Hydrodymamic modelling of coastal inundation




Nielsen, O
Roberts, Stephen
Gray, D
McPherson, Andrew
Hitchman, A

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Modelling and Simulation Society of Australia and New Zealand Inc.


Modelling the effects on the built environment of natural hazards such as riverine flooding, storm surges and tsunami is critical for understanding their economic and social impact on our urban communities. Geoscience Australia and the Australian National University are developing a hydrodynamic inundation modelling tool called AnuGA to help simulate the impact of these hazards. The core of AnuGA is the fluid dynamics module, called pyvolution, which is based on a finite-volume method for solving the shallow water wave equation. The study area is represented by a mesh of triangular cells. By solving the governing equation within each cell, water depth and horizontal momentum are tracked over time. A major capability of pyvolution is that it can model the process of wetting and drying as water enters and leaves an area. This means that it is suitable for simulating water flow onto a beach or dry land and around structures such as buildings. Pyvolution is also capable of modelling hydraulic jumps due to the ability of the finite-volume method to accommodate discontinuities in the solution. To set up a particular scenario the user specifies the geometry (bathymetry and topography), the initial water level, boundary conditions such as tide, and any forcing terms that may drive the system such as wind stress or atmospheric pressure gradients. Frictional resistance from the different terrains in the model is represented by predefined forcing terms. A mesh generator, called pmesh, allows the user to set up the geometry of the problem interactively and to identify boundary segments and regions using symbolic tags. These tags may then be used to set the actual boundary conditions and attributes for different regions (e.g. the Manning friction coefficient) for each simulation. Most AnuGA components are written in the object-oriented programming language Python. Software written in Python can be produced quickly and can be readily adapted to changing requirements throughout its lifetime. Computationally intensive components are written for efficiency in C routines working directly with the Numerical Python structures. The animation tool developed for AnuGA is based on OpenSceneGraph, an Open Source Software (OSS) component allowing high level interaction with sophisticated graphics primitives. The inundation model will be released under an OSS license in 2006. This strategy will enable free access to the software and allow the risk research community to use, validate and contribute to the development of AnuGA.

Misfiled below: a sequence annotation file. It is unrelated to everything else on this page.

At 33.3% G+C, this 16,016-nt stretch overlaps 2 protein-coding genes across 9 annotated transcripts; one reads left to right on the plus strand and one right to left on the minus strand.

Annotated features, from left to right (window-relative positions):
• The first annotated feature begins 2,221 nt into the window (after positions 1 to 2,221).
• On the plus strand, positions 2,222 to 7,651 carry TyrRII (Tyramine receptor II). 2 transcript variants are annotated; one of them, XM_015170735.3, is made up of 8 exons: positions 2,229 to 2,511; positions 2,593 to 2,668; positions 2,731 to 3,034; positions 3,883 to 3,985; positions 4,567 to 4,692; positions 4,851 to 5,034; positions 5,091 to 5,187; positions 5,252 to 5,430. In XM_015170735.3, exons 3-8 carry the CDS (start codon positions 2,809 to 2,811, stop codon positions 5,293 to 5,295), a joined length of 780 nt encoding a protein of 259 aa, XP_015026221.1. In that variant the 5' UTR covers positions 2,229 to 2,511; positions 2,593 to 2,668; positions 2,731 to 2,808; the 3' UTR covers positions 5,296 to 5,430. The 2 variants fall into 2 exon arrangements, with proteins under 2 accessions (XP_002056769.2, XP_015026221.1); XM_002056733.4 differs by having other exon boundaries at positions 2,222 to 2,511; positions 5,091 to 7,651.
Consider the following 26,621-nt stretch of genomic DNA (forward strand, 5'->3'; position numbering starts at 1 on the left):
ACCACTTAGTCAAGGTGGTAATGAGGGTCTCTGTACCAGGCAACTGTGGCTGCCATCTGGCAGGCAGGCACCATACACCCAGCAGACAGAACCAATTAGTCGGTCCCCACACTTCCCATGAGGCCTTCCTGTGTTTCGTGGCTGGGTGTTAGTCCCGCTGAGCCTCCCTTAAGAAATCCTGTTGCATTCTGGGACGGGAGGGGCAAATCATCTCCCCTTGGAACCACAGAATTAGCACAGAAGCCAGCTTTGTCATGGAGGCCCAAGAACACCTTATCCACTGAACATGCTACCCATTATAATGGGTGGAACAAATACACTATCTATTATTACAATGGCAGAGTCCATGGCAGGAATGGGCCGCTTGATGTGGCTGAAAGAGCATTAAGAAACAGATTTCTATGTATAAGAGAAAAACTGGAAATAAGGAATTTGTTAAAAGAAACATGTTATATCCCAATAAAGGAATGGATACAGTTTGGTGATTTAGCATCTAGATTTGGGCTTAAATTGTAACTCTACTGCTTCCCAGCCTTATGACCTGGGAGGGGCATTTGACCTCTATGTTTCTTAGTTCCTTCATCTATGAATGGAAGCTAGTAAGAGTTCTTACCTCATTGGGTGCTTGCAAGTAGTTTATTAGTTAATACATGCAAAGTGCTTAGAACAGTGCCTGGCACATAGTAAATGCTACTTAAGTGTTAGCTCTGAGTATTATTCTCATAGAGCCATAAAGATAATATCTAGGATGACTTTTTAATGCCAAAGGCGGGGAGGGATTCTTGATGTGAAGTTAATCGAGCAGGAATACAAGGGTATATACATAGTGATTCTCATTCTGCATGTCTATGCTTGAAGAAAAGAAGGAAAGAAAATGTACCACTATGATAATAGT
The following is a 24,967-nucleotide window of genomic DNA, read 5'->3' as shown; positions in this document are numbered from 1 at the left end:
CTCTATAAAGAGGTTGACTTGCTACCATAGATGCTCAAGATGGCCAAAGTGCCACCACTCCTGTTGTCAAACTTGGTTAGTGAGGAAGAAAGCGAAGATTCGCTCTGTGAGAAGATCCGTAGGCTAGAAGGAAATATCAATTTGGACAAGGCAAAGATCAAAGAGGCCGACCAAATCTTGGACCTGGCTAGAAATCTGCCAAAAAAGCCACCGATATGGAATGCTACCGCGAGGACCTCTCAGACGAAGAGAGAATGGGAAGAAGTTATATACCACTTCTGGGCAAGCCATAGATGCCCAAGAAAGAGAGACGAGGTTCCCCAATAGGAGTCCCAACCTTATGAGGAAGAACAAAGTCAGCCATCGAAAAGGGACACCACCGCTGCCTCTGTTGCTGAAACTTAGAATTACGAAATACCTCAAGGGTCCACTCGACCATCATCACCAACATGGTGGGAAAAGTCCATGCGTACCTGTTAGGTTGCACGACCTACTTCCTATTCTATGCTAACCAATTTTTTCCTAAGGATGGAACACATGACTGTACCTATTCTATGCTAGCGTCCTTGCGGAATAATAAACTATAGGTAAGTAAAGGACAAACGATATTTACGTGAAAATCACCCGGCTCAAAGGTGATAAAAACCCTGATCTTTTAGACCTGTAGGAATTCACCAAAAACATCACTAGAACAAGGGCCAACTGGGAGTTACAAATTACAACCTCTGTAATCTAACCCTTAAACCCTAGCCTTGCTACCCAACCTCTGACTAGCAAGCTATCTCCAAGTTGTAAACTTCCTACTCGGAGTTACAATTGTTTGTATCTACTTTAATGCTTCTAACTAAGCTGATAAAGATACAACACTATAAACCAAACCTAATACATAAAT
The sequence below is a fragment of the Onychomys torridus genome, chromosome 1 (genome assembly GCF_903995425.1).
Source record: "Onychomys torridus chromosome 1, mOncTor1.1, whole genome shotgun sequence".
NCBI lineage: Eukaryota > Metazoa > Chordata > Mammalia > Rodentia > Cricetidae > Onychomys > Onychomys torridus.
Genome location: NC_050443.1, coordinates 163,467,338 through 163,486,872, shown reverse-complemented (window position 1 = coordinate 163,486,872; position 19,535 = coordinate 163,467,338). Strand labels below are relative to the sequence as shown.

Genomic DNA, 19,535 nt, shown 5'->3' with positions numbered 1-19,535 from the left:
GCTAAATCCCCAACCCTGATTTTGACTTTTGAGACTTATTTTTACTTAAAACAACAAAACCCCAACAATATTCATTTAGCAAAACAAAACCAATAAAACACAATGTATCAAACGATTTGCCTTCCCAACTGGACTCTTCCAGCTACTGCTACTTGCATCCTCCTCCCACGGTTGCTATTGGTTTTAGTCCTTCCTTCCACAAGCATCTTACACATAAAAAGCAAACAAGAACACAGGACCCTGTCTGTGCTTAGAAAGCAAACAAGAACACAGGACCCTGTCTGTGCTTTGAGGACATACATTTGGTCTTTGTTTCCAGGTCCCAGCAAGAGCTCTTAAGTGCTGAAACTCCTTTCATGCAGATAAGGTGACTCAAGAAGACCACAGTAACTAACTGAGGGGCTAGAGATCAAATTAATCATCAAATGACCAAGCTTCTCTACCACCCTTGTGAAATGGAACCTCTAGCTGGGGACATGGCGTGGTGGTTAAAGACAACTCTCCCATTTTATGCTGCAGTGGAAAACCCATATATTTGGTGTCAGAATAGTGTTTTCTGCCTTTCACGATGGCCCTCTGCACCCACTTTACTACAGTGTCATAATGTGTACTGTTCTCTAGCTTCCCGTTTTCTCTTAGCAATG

Keywords: Animation tools; Australian National University; Boundary segments; Built environment; Different terrains; Dry land; Forcing terms; Free access; Friction coefficients; Frictional resistance; Geoscience australia; Governing equations; High-level interactio Hydrodynamics; Inundation; Natural hazards; Numerical modelling; Open source software



MODSIM05: International Congress on Modelling and Simulation Advances and Applications for Managememnt and Decision Making Proceedings


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